leaving it until the product expires is just stupid.. you’ve lost all your negotiation leverage.

techguy says:

I work for a company that provides software to the healthcare industry. Our company was started based on the idea that people who pay us money should actually own what they pay us for. We sell them the product, they get 90 days free support, then after that they continue to use the product with no additional required fees. If they want us to help them fix anything that might break they have to pay for a support contract.

Unfortunately from what I understand, this is the exception more than the rule when it comes to high-end software.

Anonymous Coward says:

read contract and click "I agree" or find somethin

it seems lately everything requires a contract basically promising not to blame them if anything goes wrong and swearing to go to prison if you try make a copy. also by using their product they have the right to sell any information they can collect about you. this seems like one more instance of someone scrolling to the bottom of the contract and clicking “I agree”

Anonymous Coward says:

read contract and click "I agree" or find somethin

it seems lately everything requires a contract basically promising not to blame them if anything goes wrong and swearing to go to prison if you try make a copy. also by using their product they have the right to sell any information they can collect about you. this seems like one more instance of someone scrolling to the bottom of the contract and clicking “I agree”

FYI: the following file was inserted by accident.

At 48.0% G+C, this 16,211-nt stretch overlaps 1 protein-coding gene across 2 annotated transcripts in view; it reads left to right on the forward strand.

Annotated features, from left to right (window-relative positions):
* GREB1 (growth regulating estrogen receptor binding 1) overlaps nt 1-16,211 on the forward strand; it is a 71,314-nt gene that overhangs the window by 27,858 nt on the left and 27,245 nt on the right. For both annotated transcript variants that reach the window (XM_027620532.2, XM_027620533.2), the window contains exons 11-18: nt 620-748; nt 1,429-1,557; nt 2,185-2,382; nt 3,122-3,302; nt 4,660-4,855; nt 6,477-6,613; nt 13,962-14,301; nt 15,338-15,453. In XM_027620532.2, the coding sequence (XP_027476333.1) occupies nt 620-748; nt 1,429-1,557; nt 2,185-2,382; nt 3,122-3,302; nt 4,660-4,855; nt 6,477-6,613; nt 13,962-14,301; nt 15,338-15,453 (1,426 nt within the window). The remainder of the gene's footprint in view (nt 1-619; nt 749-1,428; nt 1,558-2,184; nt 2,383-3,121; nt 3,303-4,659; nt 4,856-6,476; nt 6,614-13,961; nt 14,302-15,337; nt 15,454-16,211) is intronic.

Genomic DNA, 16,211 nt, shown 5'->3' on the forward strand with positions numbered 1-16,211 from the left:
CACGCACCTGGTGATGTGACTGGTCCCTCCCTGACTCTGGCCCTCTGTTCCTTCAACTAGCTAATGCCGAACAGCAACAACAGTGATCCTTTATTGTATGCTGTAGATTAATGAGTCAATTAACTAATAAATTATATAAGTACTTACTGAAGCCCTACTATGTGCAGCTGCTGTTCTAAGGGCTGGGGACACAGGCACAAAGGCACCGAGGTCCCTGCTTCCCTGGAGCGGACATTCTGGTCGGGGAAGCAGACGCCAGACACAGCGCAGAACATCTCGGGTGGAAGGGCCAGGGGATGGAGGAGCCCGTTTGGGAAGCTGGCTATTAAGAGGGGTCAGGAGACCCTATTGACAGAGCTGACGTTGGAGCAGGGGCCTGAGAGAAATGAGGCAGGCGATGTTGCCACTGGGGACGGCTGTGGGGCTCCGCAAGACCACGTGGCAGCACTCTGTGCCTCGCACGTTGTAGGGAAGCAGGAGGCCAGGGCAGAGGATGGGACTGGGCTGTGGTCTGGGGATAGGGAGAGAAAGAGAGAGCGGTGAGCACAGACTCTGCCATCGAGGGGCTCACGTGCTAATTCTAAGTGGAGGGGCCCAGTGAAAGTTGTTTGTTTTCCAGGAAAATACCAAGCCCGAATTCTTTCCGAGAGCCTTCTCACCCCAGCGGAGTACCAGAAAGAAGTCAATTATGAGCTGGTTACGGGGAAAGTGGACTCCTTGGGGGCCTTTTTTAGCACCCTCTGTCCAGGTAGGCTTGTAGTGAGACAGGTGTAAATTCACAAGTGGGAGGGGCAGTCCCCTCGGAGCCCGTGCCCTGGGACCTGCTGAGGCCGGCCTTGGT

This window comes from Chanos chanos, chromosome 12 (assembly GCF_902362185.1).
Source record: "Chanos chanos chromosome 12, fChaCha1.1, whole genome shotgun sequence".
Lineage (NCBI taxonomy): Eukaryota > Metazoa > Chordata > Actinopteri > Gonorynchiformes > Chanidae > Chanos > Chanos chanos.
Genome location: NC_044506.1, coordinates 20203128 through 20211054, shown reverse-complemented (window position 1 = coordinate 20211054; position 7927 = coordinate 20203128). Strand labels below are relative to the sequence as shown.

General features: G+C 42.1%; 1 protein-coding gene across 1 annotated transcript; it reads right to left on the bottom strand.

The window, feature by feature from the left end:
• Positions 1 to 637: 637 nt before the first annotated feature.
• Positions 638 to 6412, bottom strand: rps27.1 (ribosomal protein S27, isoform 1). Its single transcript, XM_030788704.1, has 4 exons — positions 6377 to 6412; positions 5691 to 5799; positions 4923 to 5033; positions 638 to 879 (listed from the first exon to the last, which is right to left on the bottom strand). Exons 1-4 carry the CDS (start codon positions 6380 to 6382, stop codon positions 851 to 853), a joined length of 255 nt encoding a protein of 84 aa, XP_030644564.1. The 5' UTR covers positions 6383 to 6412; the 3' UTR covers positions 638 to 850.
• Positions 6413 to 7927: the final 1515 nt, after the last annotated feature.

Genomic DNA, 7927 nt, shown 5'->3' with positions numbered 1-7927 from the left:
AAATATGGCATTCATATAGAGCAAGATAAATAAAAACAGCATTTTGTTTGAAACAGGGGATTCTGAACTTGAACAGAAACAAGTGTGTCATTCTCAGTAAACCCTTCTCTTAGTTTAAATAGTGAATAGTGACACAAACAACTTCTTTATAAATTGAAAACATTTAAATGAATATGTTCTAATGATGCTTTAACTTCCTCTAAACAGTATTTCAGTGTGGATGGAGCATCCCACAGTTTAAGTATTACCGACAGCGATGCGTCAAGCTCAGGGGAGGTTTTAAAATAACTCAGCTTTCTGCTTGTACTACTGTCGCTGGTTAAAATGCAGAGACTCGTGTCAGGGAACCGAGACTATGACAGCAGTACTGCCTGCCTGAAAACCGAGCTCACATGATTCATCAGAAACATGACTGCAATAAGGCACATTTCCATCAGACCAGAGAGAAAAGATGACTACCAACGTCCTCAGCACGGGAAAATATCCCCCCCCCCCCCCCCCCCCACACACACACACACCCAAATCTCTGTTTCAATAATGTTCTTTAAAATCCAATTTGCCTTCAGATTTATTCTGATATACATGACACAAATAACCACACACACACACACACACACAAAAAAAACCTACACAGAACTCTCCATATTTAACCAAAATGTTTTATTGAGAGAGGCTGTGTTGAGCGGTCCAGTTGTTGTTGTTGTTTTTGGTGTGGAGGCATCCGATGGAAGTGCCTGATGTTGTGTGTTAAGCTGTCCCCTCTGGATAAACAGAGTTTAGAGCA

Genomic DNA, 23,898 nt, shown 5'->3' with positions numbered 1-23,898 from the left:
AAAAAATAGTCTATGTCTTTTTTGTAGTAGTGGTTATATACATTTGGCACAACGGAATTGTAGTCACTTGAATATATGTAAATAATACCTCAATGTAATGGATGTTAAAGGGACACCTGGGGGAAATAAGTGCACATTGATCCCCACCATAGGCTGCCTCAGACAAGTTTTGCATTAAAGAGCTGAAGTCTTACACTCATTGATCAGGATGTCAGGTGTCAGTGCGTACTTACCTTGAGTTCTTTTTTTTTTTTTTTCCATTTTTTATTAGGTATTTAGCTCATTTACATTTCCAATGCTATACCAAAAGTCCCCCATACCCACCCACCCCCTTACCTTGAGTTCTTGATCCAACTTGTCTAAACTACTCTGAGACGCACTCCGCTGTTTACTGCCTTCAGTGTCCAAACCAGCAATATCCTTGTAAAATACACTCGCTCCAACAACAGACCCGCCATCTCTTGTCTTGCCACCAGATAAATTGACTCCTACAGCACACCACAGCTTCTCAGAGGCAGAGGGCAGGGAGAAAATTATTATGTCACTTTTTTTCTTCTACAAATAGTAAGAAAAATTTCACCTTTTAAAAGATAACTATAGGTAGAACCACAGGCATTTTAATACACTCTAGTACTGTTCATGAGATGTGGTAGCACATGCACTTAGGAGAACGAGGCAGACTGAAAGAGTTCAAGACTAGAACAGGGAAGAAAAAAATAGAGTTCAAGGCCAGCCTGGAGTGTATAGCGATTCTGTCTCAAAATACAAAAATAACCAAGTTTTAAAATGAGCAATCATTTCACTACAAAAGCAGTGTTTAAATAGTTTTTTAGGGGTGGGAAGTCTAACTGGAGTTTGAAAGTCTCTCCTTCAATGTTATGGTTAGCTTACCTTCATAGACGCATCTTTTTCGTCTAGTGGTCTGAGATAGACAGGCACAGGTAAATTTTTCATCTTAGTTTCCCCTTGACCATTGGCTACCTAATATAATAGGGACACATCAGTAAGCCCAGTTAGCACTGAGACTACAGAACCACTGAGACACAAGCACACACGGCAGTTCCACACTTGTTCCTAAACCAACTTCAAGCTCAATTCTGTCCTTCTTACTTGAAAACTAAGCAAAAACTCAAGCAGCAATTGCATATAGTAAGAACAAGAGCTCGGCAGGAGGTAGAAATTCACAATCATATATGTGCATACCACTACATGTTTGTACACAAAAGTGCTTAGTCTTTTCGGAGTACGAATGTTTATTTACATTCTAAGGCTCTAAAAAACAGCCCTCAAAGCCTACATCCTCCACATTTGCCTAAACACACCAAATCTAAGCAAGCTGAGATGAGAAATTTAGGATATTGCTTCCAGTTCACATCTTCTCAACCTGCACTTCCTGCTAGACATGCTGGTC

Myself says:

I’m surprised a court didn’t force them to fire up the robot and get people’s cars out. If they want to shut down the parking system *after* that, go ahead, but when unrelated third parties’ property is held hostage, it’s time for an injunction.

Or for every car owner involved to charge both other parties with theft.

Or for a surgical strike team of industrial robotics experts, hackers, and ninjas.

Matt Ridings (user link) says:

Overflow into ASP's

Of course this also overlaps with discussions of internet based ASP’s vs. running your own apps inhouse.

Whether it’s at a organization like Google storing your email, or a SalesForce.com storing all of your sales data. At a business level there should be a proportional amount of upfront due diligence as compared to the direct impact the information being stored could have on your business.

Some firms go to great lengths to provide assurances, while others go to great lengths to insure they have flexibility in the future.

But when you are talking about small businesses, whether a doctors office or a parking garage it is rare that they have the resources inhouse that actually understand these issues, therefore the attention paid to this during initial purchase is minimal. All they care about at the point of purchase is features and capabilities. Hard to blame them. Only way I see to improve this is to have it highly publicized.

-Matt